Rifle Reinstated

An outpouring of public and private support for West Virginia University's rifle program, including a $100,000 commitment from the West Virginia Legislature, will allow the team to return to NCAA status, WVU President David C. Hardesty Jr. announced Thursday (March 25).

"West Virginia University officials have made a decision to reinstate the rifle team as an NCAA sport as of July 1, 2004," Hardesty said, "and to continue the newly formed rifle club."

The team will remain under the Department of Intercollegiate Athletics; the rifle club will remain a student organization within Student Affairs.

Hardesty noted that the University made a "painful and difficult decision" last spring to eliminate rifle and four other varsity sports. But he stressed that the decision was based on the constraints of the dwindling budgets and support.

"The Department of Intercollegiate Athletics at the time had little choice and made an appropriate, good-faith decision," he said.

Director of Athletics Ed Pastilong added, "The financial support provided from the state budget will allow us to reinstate the rifle team as an NCAA varsity sport. Our charge is to field competitive athletic teams while remaining self-sufficient. Increased operating costs, including increases in tuition, forced us to make the difficult decision that many institutions have had to make in reducing the number of sponsored sports. This legislative funding will provide an immediate operating budget for rifle, and potential fund-raising efforts by the rifle club and other supporters may allow us to increase the sport's funding in the future."

Hardesty stressed that over the past few years, the loss of more than $30 million, due to a combination of state budget cuts to WVU and additional state insurance costs, has forced the University to make many difficult fiscal decisions, "sometimes eliminating programs or activities that people across the state value dearly."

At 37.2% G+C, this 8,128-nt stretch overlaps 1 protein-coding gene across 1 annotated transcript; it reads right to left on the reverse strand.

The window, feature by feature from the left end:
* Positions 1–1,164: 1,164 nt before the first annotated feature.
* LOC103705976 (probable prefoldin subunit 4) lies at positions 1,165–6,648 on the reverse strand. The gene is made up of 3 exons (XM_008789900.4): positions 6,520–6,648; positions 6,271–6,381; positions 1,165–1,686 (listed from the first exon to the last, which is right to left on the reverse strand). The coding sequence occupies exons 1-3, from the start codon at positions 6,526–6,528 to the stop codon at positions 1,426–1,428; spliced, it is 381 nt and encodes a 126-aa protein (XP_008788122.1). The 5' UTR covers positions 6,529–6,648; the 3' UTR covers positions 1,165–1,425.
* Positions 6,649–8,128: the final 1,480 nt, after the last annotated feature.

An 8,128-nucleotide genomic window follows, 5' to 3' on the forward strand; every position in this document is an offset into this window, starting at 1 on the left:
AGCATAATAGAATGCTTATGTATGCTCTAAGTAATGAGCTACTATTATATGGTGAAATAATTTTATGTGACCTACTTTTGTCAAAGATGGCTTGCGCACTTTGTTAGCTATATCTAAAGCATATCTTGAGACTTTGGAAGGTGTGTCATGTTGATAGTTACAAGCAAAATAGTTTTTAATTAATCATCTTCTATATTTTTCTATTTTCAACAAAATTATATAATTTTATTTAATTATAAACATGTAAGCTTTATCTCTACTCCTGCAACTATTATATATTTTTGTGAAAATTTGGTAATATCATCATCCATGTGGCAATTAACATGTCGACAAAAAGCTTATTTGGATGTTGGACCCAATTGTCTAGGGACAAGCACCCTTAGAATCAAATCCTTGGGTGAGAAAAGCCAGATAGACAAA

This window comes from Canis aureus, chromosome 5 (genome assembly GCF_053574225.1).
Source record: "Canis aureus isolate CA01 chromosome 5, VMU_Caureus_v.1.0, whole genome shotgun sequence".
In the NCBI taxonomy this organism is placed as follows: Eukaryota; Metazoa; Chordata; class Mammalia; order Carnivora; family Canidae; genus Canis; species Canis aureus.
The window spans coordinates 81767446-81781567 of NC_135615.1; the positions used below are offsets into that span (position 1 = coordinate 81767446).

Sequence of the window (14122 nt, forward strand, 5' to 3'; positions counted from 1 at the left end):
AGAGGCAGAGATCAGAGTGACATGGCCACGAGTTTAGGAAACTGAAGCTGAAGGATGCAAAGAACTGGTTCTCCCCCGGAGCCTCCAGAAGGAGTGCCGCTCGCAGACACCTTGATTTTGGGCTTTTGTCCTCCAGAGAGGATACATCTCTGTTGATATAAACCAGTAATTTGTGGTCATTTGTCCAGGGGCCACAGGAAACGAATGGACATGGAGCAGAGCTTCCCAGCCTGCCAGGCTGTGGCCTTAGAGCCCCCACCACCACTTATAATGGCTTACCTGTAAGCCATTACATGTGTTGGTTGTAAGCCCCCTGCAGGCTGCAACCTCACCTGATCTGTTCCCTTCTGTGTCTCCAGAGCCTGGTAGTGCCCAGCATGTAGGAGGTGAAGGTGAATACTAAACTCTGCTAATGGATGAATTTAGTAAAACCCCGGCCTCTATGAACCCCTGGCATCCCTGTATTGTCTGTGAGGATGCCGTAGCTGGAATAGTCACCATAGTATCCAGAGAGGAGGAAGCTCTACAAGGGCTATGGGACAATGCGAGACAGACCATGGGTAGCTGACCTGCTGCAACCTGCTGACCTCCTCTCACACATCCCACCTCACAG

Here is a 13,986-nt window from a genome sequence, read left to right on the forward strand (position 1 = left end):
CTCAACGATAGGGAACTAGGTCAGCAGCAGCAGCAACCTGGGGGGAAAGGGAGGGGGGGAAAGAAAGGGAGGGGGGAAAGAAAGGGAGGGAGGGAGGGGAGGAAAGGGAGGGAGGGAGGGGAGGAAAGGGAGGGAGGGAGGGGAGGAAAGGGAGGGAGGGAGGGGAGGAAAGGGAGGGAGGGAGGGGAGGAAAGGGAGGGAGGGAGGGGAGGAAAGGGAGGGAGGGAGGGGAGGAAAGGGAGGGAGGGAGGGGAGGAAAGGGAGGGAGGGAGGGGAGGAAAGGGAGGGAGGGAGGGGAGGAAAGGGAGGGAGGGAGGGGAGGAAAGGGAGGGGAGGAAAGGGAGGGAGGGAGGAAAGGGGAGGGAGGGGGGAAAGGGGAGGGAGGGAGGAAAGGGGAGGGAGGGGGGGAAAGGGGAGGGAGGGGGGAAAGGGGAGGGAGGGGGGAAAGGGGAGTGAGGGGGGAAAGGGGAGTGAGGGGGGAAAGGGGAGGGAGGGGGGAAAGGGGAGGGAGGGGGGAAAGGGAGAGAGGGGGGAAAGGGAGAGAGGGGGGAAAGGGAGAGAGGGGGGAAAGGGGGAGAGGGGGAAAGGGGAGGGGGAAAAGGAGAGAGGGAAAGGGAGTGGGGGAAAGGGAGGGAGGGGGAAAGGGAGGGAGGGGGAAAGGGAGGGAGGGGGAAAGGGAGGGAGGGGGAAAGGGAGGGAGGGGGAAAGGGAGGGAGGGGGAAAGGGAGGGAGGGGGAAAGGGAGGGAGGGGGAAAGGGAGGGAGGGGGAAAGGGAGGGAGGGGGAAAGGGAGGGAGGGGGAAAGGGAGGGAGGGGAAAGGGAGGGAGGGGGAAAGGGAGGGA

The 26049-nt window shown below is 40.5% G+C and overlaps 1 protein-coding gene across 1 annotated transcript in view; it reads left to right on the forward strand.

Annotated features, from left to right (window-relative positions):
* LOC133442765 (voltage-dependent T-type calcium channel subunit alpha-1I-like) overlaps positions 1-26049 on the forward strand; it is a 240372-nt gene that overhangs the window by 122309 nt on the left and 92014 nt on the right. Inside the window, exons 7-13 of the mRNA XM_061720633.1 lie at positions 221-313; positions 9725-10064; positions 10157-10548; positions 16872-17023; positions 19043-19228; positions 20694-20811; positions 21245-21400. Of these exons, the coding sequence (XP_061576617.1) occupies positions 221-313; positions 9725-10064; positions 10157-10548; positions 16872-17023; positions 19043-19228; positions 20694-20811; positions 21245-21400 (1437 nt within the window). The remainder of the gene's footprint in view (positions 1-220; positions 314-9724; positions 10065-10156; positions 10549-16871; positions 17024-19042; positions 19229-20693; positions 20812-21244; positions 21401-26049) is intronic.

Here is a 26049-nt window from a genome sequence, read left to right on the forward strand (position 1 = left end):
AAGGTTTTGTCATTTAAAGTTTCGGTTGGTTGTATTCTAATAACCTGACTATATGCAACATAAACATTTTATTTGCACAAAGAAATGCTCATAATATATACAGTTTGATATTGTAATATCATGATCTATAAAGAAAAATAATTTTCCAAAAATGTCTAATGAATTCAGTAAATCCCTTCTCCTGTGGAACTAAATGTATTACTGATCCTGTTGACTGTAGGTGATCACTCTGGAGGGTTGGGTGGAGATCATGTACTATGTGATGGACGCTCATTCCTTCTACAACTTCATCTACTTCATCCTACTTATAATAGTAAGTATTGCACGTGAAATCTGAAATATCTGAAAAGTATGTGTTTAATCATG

The decision to eliminate rifle, he added, energized a support base across the state - from the halls of the state Capitol to citizens on the street.

"The outpouring of public and private support we've received on this issue has been overwhelming," he added. "Without the financial backing the team has received, the University just could not justify reinstatement with funding from the institution's general budget."

Hardesty stressed that the University is committed to maintaining the University's 16 current NCAA sports, in addition to rifle: baseball, men's basketball, women's basketball, women's cross country, football, women's gymnastics, women's rowing, women's indoor track, women's outdoor track, women's soccer, men's soccer, men's swimming, women's swimming, women's tennis, volleyball and wrestling.

Hardesty said the future of the rifle team will be dependent on continued state support and pending private support. He said that the university faces ongoing budget problems that will impact all of its operations. In addition to the $30 million WVU has lost in the past several years, the institution's budget will be cut another $7 million (including main and HSC campuses) in the coming fiscal year.

"We face many difficult decisions in the future," he added, "and we need the support of the Legislature and the University's many alumni and friends."

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